#1 Edited by spyder335 (265 posts) -

anyone here ever try it?

dnd seems like a something ive always wanted to try but never found any of my friends that wanted to play, so i was considering trying it online with others via web cam

any thoughts?

anyone here with dnd experience that would be interested

#2 Posted by SomeDeliCook (2071 posts) -

Based on your avatar I'm assuming you are talking about Duke Nukem 3D and made a typo forgetting the 3 in the abbreviation, and for that I got to say it would be bizarre to play that game while webcamming yourself.

Actually no, I do know what you meant. I think if you were going to play it through a webcam, your better off looking for a video game substitute of sorts, if something like that even exists. Or some type of roleplay. No sense spending money on miniatures or anything if its not going to be in person.

#3 Posted by monkey523 (175 posts) -

@SomeDeliCook: based on your post, I noticed @spyder335 's avatar, and based on that, I read his post in duke nukem's voice.

#4 Posted by spyder335 (265 posts) -

i didnt think dnd uses minitures.

i thought the whole game was verbal, with dice rolls for chance

#5 Posted by Karkarov (2622 posts) -

@spyder335 said:

i didnt think dnd uses minitures.

i thought the whole game was verbal, with dice rolls for chance

It can use miniatures but it doesn't have to. Not sure about the whole webcam concept but I know people have used special chat rooms to run D&D campaigns for a long time.

#6 Posted by HarlechQuinn (438 posts) -

@spyder335: You might use miniatures/tokens and a battle grid/map for the tactical aspects (e. g. keeping track of the push/pull/slide movements etc.) of a combat encounter, especially since movement became more important in the fourth edition.

#7 Posted by TobbRobb (4408 posts) -

@HarlechQuinn said:

@spyder335: You might use miniatures/tokens and a battle grid/map for the tactical aspects (e. g. keeping track of the push/pull/slide movements etc.) of a combat encounter, especially since movement became more important in the fourth edition.

And now I lost all hope of ever caring about this game.

If someone get me to play DnD, I'm playing a fucking Coward Merchant. Just so I never have to understand the dice rolls.

#8 Posted by CheapPoison (708 posts) -

IF you don't use miniatures, don't go DnD look for another role playing game.

DnD and especially the current edition is very scewed toward combat, and does it very well. But to get the benefit of that you need a map and figures so you can have some tactical movement. That doesn't mean you can't do some interesting roleplaying with it by just speaking but it seems there are better one for that around. And way more feasible over a webcam.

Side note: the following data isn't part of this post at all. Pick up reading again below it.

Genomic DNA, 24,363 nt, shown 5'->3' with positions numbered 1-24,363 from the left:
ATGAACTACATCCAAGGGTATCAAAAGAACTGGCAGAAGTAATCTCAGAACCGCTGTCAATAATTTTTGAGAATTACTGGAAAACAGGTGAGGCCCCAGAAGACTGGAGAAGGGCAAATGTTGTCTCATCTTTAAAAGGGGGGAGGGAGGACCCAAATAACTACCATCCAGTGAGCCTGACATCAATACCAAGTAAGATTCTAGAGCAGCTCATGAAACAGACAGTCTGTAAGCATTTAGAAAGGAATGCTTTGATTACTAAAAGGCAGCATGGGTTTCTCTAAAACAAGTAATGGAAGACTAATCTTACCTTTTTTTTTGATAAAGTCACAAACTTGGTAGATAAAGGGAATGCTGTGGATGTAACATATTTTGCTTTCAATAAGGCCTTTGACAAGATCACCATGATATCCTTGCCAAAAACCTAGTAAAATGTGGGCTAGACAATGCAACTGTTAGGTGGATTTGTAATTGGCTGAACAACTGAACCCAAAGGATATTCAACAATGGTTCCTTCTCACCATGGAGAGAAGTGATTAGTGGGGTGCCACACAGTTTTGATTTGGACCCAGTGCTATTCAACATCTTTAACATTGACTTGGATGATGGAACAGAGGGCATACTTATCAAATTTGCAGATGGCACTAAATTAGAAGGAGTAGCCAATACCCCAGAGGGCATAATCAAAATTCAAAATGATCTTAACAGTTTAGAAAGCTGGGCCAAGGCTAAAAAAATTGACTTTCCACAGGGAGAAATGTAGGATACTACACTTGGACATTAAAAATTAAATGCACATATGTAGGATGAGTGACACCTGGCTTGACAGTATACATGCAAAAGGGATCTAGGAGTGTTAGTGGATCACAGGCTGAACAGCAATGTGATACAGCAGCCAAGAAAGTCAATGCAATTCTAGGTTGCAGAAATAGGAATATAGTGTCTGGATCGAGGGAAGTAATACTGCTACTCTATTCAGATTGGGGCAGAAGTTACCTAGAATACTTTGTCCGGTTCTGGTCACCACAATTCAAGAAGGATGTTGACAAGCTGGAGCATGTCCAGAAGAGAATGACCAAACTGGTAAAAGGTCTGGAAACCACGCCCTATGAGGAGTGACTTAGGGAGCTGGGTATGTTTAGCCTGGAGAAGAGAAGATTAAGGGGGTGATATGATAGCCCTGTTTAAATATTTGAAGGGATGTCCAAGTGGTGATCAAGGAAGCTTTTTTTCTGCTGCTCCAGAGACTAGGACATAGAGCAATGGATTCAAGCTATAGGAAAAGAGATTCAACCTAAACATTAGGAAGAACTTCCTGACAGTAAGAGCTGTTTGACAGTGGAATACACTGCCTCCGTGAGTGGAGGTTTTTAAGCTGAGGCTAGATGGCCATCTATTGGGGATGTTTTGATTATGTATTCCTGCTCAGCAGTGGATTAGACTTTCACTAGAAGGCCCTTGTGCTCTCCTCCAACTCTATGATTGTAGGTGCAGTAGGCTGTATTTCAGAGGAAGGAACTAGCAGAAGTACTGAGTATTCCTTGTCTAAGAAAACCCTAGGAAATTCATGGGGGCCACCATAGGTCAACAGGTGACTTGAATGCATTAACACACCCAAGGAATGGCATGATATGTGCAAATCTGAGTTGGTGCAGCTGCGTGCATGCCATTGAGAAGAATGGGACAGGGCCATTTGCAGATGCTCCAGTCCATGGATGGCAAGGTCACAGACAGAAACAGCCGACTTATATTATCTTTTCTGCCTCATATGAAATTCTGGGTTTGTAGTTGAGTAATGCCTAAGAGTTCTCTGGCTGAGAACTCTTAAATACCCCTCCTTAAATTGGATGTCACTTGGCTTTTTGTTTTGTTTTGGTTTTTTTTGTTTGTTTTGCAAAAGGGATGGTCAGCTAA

#9 Posted by ChaosDent (233 posts) -

I DM a 4th edition D&D game with both local and remote players using a program called MapTool and Skype for voice. We once used a webcam to let a single remote player view a physical map with minis, but I wouldn't recommend that. As mentioned above, D&D has always been primarily about combat and has to a greater or lesser degree been miniatures based.

#10 Posted by Vanek (376 posts) -

We used to use a program called Fantasy Grounds when we played online. The program has all the features you need (Character sheets, maps/miniatures, random dice generators, chat functions and more) and it worked really well for us. We did have to all buy it, but it was worth it.

#11 Posted by Brodehouse (9370 posts) -

@CheapPoison: It has more combat rules, because those are when people get the most dickish and argumentative. It's the DM who decides if a campaign is combat heavy or social heavy or investigation heavy or exploration heavy.

At the same time, I switched to World of Darkness because I prefer the setting, I liked the focus on skills over hit dice and so on, and I liked that it's more malleable than D&D (I changed the 24 skill system to a 15 skill system and separated combat stats so no one had to suck in one whole area of the game).

You can play over webcam and so on, but unless you are mic'd extremely well, it can become frustrating. So much of RPGs is a bunch of cross-talk, which simply doesn't play on skype.

#12 Edited by CheapPoison (708 posts) -

@Brodehouse: I won't deny that, but cause of the heavy focus on combat i think it won't be the best fit. But ye it is more the dungeon master who sets the pace but like you said yourself, might aswell take one of those systems that are more flexible on other levels.

And i don't have too much experience with it but stuff like the new(ish) warhammer fantasy roleplaying, the combat is more abstract so should be easier to just talk yourself through. And the dice system seemed to be more flexible for other purposes and to be manipulated by the dungeon master for the sake of the moment. But i really have no idea if it could work and if it has much bearing on it. Might be an interesting thing to tried, thought about it myself if someone thought of that or if there is a program that functions as , i guess an interface. Like Vassal for boardgames.

Come to think of it you can probably use that in conjunction with voice if you wanted to set up more of a combat scenario or if you wanted to use miniatures over the web.

Edit: ow it seems there have been a few interesting suggestions already, neat!